Fuyu Persimmon and Duck Salad with Hazelnut-Sherry Vinaigrette

Ingredients (10)

For the duck:

  • 2 duck breasts, boneless, skin-on, trimmed of excess fat
  • Kosher salt and cracked black pepper, to taste

For the vinaigrette and salad:

  • 4 tablespoons sherry vinegar
  • Kosher salt and black pepper, to taste
  • 6 tablespoons hazelnut oil
  • 6 tablespoons vegetable oil
  • 3 cups spicy baby greens

To serve:

  • 2 Fuyu persimmons, cut in half and then cut into wedges
  • 1/4 cup toasted hazelnuts, roughly chopped
  • Hazelnut-sherry vinaigrette
Try Amazon Fresh
Nutritional Information
  • Calories546
  • Fat50.18g
  • Saturated fat4.37g
  • Trans fat0.16g
  • Carbs7.1g
  • Fiber1.45g
  • Sugar0.59g
  • Protein18.32g
  • Cholesterol63.91mg
  • Sodium55.52mg
  • Nutritional Analysis per serving (4 servings) Powered by

Get fresh food news delivered to your inbox

Sign up for our newsletter to receive the latest tips, tricks, recipes and more, sent twice a week.

Fuyu Persimmon and Duck Salad with Hazelnut-Sherry Vinaigrette

What in the world is a Fuyu persimmon? The Fuyu is a nonastringent persimmon variety. It is sweet and delicious when it becomes orange to orange-red color and is still firm. The Native American persimmon grown in the southern U.S. and the more common pointed Hachiya persimmon are astringent varieties that do not lose their bitterness until the fruit becomes soft.

Why do we care? Ripe Hachiya persimmons are great for making cooked dishes such as chutneys, relishes, or even pies. The Fuyu persimmon is perfect for this salad because its sweetness will cut through and balance the richness of the duck while maintaining its crisp texture.

Special equipment: To cook the duck, we recommend using a cast iron pan because of its even heating properties and its virtually indestructible nature. If you use an aluminum or stainless steel sauté pan, watch the duck breasts carefully to make sure their skin is being evenly rendered.

This was featured as part of our 2007 Fruits of Fall story.

Get The Cookbook


For the duck:
  1. 1Place a large, cast iron pan over medium heat. Score the duck breasts by cutting through the skin in a crisscross pattern without cutting the meat. Season the breasts with salt and pepper.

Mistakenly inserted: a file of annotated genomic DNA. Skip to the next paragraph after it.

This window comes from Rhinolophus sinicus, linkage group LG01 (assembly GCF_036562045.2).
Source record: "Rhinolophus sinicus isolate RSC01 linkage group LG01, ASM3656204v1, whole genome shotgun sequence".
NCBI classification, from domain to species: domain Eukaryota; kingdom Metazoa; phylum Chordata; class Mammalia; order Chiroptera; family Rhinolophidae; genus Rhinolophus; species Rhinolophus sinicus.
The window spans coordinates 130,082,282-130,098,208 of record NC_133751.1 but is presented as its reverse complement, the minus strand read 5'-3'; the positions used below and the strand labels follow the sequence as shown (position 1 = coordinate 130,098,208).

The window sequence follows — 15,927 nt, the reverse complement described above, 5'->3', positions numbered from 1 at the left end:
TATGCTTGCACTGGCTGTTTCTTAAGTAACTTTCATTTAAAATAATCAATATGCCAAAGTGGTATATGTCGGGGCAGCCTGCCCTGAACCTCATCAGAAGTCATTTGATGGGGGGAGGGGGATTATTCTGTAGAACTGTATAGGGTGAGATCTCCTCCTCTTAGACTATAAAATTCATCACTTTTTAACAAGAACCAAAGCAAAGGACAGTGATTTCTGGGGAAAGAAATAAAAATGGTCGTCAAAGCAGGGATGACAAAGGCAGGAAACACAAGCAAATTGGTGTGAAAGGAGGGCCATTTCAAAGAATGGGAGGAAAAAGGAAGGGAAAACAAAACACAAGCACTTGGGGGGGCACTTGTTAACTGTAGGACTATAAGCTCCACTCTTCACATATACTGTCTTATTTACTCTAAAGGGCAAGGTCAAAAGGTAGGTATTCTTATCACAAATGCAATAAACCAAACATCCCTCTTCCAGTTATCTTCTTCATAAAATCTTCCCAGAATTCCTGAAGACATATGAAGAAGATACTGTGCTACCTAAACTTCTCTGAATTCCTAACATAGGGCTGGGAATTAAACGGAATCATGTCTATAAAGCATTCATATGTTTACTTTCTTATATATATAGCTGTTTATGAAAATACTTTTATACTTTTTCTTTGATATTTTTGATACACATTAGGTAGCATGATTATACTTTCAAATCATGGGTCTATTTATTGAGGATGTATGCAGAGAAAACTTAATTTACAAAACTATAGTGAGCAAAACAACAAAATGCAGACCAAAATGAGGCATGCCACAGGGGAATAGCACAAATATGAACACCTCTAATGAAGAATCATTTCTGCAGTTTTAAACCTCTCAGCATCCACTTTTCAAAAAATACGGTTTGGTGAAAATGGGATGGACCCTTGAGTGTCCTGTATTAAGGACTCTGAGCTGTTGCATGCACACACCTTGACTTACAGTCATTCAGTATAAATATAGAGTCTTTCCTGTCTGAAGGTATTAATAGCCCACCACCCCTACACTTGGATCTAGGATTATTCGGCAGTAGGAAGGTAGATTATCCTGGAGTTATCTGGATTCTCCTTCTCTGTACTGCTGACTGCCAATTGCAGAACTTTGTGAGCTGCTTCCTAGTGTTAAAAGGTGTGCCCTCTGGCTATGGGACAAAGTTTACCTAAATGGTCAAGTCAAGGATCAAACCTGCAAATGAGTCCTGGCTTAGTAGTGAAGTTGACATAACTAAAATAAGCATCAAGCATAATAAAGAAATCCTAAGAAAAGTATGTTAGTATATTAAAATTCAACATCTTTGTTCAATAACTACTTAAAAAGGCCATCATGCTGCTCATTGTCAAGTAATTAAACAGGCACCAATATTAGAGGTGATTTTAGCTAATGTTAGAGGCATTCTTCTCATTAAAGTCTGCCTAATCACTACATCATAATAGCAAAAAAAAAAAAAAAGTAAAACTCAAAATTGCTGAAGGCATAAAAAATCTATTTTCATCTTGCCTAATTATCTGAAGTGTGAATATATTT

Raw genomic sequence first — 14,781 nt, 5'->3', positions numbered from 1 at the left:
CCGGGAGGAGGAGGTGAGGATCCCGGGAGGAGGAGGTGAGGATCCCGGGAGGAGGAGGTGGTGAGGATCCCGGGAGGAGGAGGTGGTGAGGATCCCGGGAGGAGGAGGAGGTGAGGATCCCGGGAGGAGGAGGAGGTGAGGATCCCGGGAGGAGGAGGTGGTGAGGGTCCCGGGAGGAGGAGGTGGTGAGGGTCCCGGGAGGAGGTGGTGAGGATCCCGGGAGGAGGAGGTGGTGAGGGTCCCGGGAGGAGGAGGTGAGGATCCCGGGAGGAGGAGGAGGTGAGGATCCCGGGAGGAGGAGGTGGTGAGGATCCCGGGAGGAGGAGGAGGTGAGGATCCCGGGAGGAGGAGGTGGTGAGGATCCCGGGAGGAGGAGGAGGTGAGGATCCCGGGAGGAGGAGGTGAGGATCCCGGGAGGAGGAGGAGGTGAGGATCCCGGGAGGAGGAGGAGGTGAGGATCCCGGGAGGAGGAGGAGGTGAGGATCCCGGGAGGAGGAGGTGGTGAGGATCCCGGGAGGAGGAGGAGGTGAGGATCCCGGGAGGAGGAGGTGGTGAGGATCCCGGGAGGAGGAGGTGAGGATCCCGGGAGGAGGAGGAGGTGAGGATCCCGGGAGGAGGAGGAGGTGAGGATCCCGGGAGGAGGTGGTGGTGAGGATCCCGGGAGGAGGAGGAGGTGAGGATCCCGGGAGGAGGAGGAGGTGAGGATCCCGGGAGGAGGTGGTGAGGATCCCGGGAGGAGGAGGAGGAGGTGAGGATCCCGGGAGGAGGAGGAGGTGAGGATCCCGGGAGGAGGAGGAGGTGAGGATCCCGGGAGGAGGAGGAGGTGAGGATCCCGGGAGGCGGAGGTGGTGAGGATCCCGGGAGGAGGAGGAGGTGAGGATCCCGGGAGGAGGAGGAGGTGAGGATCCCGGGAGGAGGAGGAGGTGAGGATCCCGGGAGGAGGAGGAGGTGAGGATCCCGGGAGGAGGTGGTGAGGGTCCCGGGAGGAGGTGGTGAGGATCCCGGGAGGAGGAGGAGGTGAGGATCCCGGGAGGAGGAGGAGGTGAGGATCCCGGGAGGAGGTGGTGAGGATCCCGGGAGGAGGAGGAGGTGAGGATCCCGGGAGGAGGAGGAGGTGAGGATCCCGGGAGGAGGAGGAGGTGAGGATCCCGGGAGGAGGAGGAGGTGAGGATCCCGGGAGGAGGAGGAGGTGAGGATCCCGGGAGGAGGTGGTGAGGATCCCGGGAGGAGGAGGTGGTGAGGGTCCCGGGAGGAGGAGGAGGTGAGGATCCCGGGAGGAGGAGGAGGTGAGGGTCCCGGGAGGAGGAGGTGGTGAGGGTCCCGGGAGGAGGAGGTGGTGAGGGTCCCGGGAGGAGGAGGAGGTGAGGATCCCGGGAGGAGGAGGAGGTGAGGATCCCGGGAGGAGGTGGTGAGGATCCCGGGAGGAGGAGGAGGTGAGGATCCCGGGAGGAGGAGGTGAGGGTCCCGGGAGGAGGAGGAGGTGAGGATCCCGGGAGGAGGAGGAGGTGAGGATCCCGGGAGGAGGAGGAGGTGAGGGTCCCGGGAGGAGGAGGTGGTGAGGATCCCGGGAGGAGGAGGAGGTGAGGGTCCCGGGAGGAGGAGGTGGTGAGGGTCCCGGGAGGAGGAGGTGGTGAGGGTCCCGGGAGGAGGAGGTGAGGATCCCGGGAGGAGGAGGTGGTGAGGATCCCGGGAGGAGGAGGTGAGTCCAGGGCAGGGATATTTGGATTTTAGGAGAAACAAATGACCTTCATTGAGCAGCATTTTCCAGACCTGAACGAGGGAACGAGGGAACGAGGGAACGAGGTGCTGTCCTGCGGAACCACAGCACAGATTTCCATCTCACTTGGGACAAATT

2. 2Place duck breasts skin side down in the hot pan. Cook the breasts until the fat has been rendered and the skin is crisp, about 10 to 15 minutes. Constantly drain the fat from the pan as it renders out of the skin. Turn the breasts over onto the meat side and cook an additional 5 minutes or until the meat is red but is warm on the inside.
  3. 3Remove the duck from the pan and drain on paper towels. Let the duck breasts rest for at least 5 minutes before slicing.

For the vinaigrette and salad:

  1. 1Place the sherry vinegar, salt, and pepper in a small stainless steel bowl. Slowly drizzle in hazelnut oil and vegetable oil, whisking constantly until ingredients are combined. Taste and adjust seasoning. (Makes approximately 1 cup.)
  2. 2Place the greens in a medium-sized stainless steel bowl. Gently toss the greens with half of the vinaigrette. Season with salt and pepper.

To serve:

  1. 1Place the duck breasts skin side down on a cutting board. Cutting in the opposite direction from the grain of the meat, cut each breast into thin slices. Place a quarter of the greens in the center of each plate. Place several wedges of persimmon on one side of the watercress. Place several slices of duck breast on the opposite side of the persimmons. Sprinkle hazelnuts over the greens and drizzle remaining vinaigrette around the plate.

Note: Brown Turkey figs or Black Mission figs make a wonderful sweet, fruity addition to this salad. For the duck breast, we recommend using a Magret duck breast from a female Muscovy duck. Long Island (Pekin) or Moulard duck breast will also work for this recipe, but we believe the Muscovy has better flavor and texture. Muscovy breast meat is extremely lean and the skin of this duck variety has 50 percent less fat than the Moulard or Pekin duck varieties.

Beverage pairing: A toasty, oaky-style Chardonnay from California or a Burgundy-style Pinot Noir from Oregon will match the accompanying flavors in the salad without getting lost behind the richness of the duck. Recommended: 2001 Shafer, Red Shoulder Ranch, Chardonnay, Carneros, California; or 2001 McKinlay, “Special Selection,” Pinot Noir, Willamette Valley, Oregon. For a sexier match try a dry sherry with nutty, caramelized flavors and a clean, long finish: Berrys’ Fine Dry Oloroso Sherry, Spain.

Load Comments

Recommended from Chowhound

Christmas Cookie HQ: The Ultimate Guide to Holiday Cookie Baking

Christmas Cookie HQ: The Ultimate Guide to Holiday Cookie Baking

by Jen Wheeler | Holiday baking season means lots of cookies, and we have plenty of great Christmas cookie recipes...

Christmas Cheesecake: The Most Wonderful Dessert of the Year

Christmas Cheesecake: The Most Wonderful Dessert of the Year

by Jen Wheeler | At Christmas time, there are cookies galore, but true dessert lovers still crave something more substantial...

Christmas Crack: The Easiest and Most Addictive Holiday Gift
How To

Christmas Crack: The Easiest and Most Addictive Holiday Gift

by Mijon Zulu | Want some crack? I mean, crackle? People who have had it love it and it takes less than an hour to...